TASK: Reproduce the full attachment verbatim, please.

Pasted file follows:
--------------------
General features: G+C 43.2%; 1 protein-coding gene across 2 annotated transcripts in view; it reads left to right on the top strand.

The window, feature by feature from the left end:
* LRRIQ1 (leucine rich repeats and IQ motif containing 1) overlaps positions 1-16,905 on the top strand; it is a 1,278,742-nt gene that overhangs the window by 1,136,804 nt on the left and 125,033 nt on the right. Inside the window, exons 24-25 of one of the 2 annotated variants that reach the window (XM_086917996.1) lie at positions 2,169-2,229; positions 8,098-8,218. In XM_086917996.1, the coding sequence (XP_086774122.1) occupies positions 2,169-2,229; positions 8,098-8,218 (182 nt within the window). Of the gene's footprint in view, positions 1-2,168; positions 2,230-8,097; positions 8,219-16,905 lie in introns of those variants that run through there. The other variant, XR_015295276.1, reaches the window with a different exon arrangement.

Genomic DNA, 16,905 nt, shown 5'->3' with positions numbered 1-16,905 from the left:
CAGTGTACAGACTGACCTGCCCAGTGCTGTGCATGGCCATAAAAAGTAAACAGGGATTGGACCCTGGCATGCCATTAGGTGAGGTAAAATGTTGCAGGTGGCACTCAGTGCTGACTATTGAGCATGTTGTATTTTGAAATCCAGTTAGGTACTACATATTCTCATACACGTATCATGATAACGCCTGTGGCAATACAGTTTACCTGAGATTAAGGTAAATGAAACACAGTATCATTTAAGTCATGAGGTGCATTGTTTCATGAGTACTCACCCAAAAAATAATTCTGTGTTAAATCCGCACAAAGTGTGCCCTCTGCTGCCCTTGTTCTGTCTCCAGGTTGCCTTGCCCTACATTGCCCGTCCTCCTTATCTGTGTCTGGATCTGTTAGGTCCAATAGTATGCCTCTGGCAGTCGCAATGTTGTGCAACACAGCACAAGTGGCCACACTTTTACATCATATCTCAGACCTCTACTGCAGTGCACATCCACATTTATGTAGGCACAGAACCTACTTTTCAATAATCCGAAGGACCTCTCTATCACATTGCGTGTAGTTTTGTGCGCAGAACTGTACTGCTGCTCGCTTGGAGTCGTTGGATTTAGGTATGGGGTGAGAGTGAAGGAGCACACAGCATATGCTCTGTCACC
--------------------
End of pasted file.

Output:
General features: G+C 43.2%; 1 protein-coding gene across 2 annotated transcripts in view; it reads left to right on the top strand.

The window, feature by feature from the left end:
* LRRIQ1 (leucine rich repeats and IQ motif containing 1) overlaps positions 1-16,905 on the top strand; it is a 1,278,742-nt gene that overhangs the window by 1,136,804 nt on the left and 125,033 nt on the right. Inside the window, exons 24-25 of one of the 2 annotated variants that reach the window (XM_086917996.1) lie at positions 2,169-2,229; positions 8,098-8,218. In XM_086917996.1, the coding sequence (XP_086774122.1) occupies positions 2,169-2,229; positions 8,098-8,218 (182 nt within the window). Of the gene's footprint in view, positions 1-2,168; positions 2,230-8,097; positions 8,219-16,905 lie in introns of those variants that run through there. The other variant, XR_015295276.1, reaches the window with a different exon arrangement.

Genomic DNA, 16,905 nt, shown 5'->3' with positions numbered 1-16,905 from the left:
CAGTGTACAGACTGACCTGCCCAGTGCTGTGCATGGCCATAAAAAGTAAACAGGGATTGGACCCTGGCATGCCATTAGGTGAGGTAAAATGTTGCAGGTGGCACTCAGTGCTGACTATTGAGCATGTTGTATTTTGAAATCCAGTTAGGTACTACATATTCTCATACACGTATCATGATAACGCCTGTGGCAATACAGTTTACCTGAGATTAAGGTAAATGAAACACAGTATCATTTAAGTCATGAGGTGCATTGTTTCATGAGTACTCACCCAAAAAATAATTCTGTGTTAAATCCGCACAAAGTGTGCCCTCTGCTGCCCTTGTTCTGTCTCCAGGTTGCCTTGCCCTACATTGCCCGTCCTCCTTATCTGTGTCTGGATCTGTTAGGTCCAATAGTATGCCTCTGGCAGTCGCAATGTTGTGCAACACAGCACAAGTGGCCACACTTTTACATCATATCTCAGACCTCTACTGCAGTGCACATCCACATTTATGTAGGCACAGAACCTACTTTTCAATAATCCGAAGGACCTCTCTATCACATTGCGTGTAGTTTTGTGCGCAGAACTGTACTGCTGCTCGCTTGGAGTCGTTGGATTTAGGTATGGGGTGAGAGTGAAGGAGCACACAGCATATGCTCTGTCACC